From Intern to Professional: What I’ve Learned So Far

From intern to Professional

It’s the most wonderful time of the year! Our current interns are wrapping up their internship, and new ones are beginning on Friday. I’ve been chatting with our outgoing interns and reflecting on my own process. Six months after I joined the professional world, I wrote a blog post called “Professional Life: The First 6 Months.” I made a list of things I had learned in my first half-year as a professional. I think a lot of it still applies, and since then I’ve gained more insight on what it means to be a music therapist.

So graduating interns and new professionals, I have some wisdom I’d like to share with you!

First, here is my original list:

1. On saying yes: As soon as I got those letters after my name (and even a little bit before!), I said yes to EVERYTHING. And I mean E*V*E*R*Y*T*H*I*N*G. Because I made myself available, people knew they could rely on me. As a result, I had not only a job but a full case load within weeks of graduating.

2. On saying no: I don’t think that saying yes all the time was a bad idea. That being said, now I’m learning that just because I am available at a certain time, it does not mean I have to accept a task, whether that’s a client, a favor, or a gig. I drive something around 250 miles a week, and spend an average of 2-3 hours a day in my car. This week I had another therapist take over one of my clients because it took me 1.5 hours of sitting in traffic to get to them. I’m transferring another one of my clients to someone else because I just couldn’t get on the same page as the activities coordinator. I loved all the clients in those situations, but it wasn’t working for me. In the wise words of one of my MT buddies, “If it’s soul sucking, don’t do it.”

3. MT-BC is just the beginning!: I feel like becoming board certified was often presented to me as The Final Step. In school and internship, our process was referred to as a “journey,” and somehow I took that to mean that becoming a music therapist was the destination. I guess that’s technically true, but that doesn’t mean I’m anywhere CLOSE to being done learning. I never, ever will be. Is that scary? Sure, a little bit. It’s also encouraging in a way. It means that as long as I’m making an effort to improve, my work will never be stagnant or boring. And on that note…

4. Routine?: It’s AMAZING how fast my work started to feel routine. That can be a good thing, because it meant I wasn’t constantly stressing out about what was going to happen next. On the flip side, it was pretty easy to fall into a lull where I was using the same songs and same interventions from week to week. Just because my internship was over, it didn’t mean I should stop trying new things! It also means that sometimes new things will fall flat, and that’s okay because…

5. You’ve got lots of time. :  This is the first time in my very short music therapy experience that I don’t have a predetermined end date with my clients. In my case, doing long-term work that focuses primarily on quality of life means that it’s okay to spend a whole session coming up with ideas for a song, then spend the next session writing two bars, then setting it aside for a while. That also means that I can’t “power through” things like I did as a student. (Oh, like I’m the only one who stayed up til 2 AM to write my lit review? Sure, guys. Sure.) What I’m doing has to be sustainable in the long run, or else I’ll burn out FAST. It’s good to provide variety but a session doesn’t have to be jam-packed with intervention after intervention. Once I figured this out, my daily life became significantly less stressful.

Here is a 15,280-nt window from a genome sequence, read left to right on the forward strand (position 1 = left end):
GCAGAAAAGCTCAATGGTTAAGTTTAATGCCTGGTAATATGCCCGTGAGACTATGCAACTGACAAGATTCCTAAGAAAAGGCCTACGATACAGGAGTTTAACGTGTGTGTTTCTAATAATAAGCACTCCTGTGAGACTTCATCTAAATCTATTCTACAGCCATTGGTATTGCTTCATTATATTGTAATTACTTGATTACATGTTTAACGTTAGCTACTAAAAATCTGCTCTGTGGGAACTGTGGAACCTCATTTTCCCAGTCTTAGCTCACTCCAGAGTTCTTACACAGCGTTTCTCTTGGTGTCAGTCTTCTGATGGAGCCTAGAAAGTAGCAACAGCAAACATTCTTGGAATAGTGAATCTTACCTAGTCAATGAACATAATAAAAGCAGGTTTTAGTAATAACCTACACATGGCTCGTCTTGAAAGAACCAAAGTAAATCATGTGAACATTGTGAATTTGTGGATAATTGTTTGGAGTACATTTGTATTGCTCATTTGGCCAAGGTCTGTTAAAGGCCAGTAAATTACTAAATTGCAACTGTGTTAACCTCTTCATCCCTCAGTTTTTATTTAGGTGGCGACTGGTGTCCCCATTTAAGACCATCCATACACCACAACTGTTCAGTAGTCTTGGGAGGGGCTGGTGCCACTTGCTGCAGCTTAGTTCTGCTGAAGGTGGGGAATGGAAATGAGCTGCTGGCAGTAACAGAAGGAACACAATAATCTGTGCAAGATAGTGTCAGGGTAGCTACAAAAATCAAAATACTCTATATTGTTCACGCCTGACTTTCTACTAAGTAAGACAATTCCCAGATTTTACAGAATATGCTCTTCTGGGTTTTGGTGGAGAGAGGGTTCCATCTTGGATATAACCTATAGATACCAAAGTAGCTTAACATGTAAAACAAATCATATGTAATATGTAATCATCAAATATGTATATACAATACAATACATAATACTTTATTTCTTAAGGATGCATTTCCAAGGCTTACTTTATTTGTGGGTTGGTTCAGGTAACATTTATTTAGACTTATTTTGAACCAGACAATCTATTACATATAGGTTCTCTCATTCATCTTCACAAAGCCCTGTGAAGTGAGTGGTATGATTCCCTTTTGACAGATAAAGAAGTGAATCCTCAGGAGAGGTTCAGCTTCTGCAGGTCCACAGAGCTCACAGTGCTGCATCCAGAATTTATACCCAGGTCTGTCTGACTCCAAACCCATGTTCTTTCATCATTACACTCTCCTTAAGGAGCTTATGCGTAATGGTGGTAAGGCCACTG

¡BONUS TIP! Start making it a habit to answer emails as soon as you get them, even if it’s just a quick “Got it, will respond more later.” Return phone calls as soon as you are able. Timely communication is key.

¡BONUS BONUS TIP! Don’t take criticism personally. Don’t be afraid to re-assess your approach, and also know that sometimes things won’t work out, even if you are providing high quality services.

And here are a few more additions to that list that I’ve learned since then:

  • Make self-care a priority: Seriously do NOT skimp on this. Check in with yourself on a regular basis and consider your own needs. You will be a more effective therapist and a happier person if you do.
  • This doesn’t have to be a solo gig: Reach out to your peers, keep in touch with your mentors, join your professional association. Talking to other people who “get it” can be both grounding and invigorating all at once. If you are the only music therapist in your area (which can and does happen), there are lots of great resources online. If you’re on facebook, I recommend joining Music Therapists Unite! and Music Therapists Silver Lining. They are closed groups and there is a ton of great discussion going on there.
  • Advocate… for your field, and for yourself. During my internship, I was (happily) sheltered from having to convince anyone to get on board the music therapy train. As a professional, I learned very quickly that not everyone would receive me with open arms and a tambourine. So take a deep breath, tuck in your shirt, and shake some hands. Sharing what you do can help build rapport with staff and it moves our field forward. YOU are the expert!
    • Addendum: That being said, not everyone will “get it,” and that’s okay. I’ll reiterate my “Bonus Bonus Tip” – criticism is not always personal.
  • NEVER stop learning. Learn new songs, new techniques, new instruments. Keep reading research. Foster the flame of curiosity that got you here in the first place.

And finally….

  • Enjoy the ride! Some days are crazy. Learn from them, grow from them. You’ve GOT this!